By Emma Marshall
My guide book said that Angra do Heroismo was one of the most beautiful cities in the Azores and a must-see for any visitor to the archipelago which lies in the Atlantic Ocean about 900 kilometres west from the Portuguese coast. Having spent a couple of days exploring this delightful town this summer, I was so impressed that I am already making plans to return.
Angra is the capital of the second largest of the Azorean islands – Terceira – so named because it was the third of the nine islands to be discovered. It’s a relatively small, easy-to-walk around coastal town, oozing with charm, and with the largest Spanish fortress outside Spain. There is even a long extinct volcano on its fringes.
Not surprisingly, given its attractive colonial Portuguese buildings, Angra is now a UNESCO World Heritage Site, having been given this status after the rebuilding that took place after an earthquake struck in 1980, destroying around two-thirds of the buildings on the island.
But visitors should not spend all their time in Angra. As is the case throughout the Azores, it’s all about the incredible landscape and stunning scenery. From Angra, it’s really easy to explore the rest of this beautiful island and visit its natural treasures. We split our time equally with a day in the capital and another day driving around the island.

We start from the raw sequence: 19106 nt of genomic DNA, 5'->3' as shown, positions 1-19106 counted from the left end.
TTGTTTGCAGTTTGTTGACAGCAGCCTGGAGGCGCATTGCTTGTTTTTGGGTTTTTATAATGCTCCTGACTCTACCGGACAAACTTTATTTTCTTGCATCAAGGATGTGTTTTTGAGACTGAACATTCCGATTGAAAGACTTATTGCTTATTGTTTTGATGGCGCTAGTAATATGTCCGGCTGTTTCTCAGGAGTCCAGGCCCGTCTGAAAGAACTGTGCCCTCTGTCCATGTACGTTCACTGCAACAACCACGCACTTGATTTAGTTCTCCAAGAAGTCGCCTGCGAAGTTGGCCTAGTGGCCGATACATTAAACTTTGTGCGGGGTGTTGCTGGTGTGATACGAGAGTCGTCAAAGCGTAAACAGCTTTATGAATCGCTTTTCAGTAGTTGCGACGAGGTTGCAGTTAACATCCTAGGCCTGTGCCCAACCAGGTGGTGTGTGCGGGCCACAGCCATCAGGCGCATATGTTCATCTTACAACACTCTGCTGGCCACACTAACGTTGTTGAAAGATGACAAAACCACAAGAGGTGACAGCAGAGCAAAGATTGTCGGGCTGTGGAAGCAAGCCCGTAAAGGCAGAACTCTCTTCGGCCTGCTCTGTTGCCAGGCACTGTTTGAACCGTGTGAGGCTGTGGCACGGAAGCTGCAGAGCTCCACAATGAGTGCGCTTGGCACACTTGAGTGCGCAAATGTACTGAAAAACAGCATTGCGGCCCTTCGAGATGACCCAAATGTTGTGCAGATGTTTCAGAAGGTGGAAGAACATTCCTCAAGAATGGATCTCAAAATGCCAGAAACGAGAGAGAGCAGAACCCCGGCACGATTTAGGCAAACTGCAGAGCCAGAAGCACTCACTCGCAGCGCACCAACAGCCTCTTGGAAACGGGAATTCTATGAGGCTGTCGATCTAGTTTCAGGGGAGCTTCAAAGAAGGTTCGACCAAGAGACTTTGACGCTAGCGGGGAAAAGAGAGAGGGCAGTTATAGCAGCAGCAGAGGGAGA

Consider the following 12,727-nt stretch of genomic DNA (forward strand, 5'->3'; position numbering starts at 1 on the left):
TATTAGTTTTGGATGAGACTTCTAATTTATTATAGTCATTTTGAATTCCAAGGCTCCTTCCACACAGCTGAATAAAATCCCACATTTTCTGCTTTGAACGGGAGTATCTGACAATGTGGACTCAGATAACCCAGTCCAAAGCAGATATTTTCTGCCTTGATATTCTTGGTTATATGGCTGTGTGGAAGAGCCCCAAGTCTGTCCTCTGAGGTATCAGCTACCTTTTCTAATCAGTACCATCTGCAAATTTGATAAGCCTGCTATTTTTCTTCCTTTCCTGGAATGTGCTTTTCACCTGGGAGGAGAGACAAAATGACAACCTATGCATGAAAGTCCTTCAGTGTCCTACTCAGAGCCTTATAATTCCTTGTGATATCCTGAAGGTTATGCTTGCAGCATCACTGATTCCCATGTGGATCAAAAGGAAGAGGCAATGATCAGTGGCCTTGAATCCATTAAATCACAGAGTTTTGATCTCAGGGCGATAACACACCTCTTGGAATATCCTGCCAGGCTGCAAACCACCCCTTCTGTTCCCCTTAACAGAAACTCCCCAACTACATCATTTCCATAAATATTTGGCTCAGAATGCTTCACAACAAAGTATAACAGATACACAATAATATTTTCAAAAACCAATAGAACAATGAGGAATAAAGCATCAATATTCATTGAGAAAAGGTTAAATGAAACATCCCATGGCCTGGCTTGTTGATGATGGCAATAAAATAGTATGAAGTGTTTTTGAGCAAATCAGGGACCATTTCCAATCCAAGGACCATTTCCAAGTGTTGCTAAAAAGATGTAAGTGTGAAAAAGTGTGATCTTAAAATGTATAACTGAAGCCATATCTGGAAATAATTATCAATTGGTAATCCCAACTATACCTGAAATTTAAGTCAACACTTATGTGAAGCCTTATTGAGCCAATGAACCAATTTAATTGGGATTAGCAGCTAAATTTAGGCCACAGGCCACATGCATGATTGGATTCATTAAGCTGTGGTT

For a relatively small town, Angra is not short of things to see and do. Aside from wandering around the charming colonial streets, with their colourfully painted houses, there are a few key things that you really should try to see:
I’d suggest you start in Praca Velha, the city’s main central square that houses the Town Hall and from where the main streets of Angra radiate out from. Apart from the slight disappointment that the square has traffic passing on three sides, this is an ideal spot to sit and watch the world go by, with its small outdoor café serving some local delights.
Jardim Duque da Terceira and Outeira da Memoria
A few minutes away from Praca Velha is the Jardim Duque da Terceira. When we visited, the garden was bursting with the colour of blooming flowers and offered a shady spot from the summer sun. But it’s also the start of a short climb up to the Outeiro da Memoria, erected in 1846 in honour of King Pedro IV. If you can manage the ascent, you really should try, as the sweeping views from the top take in the entire town.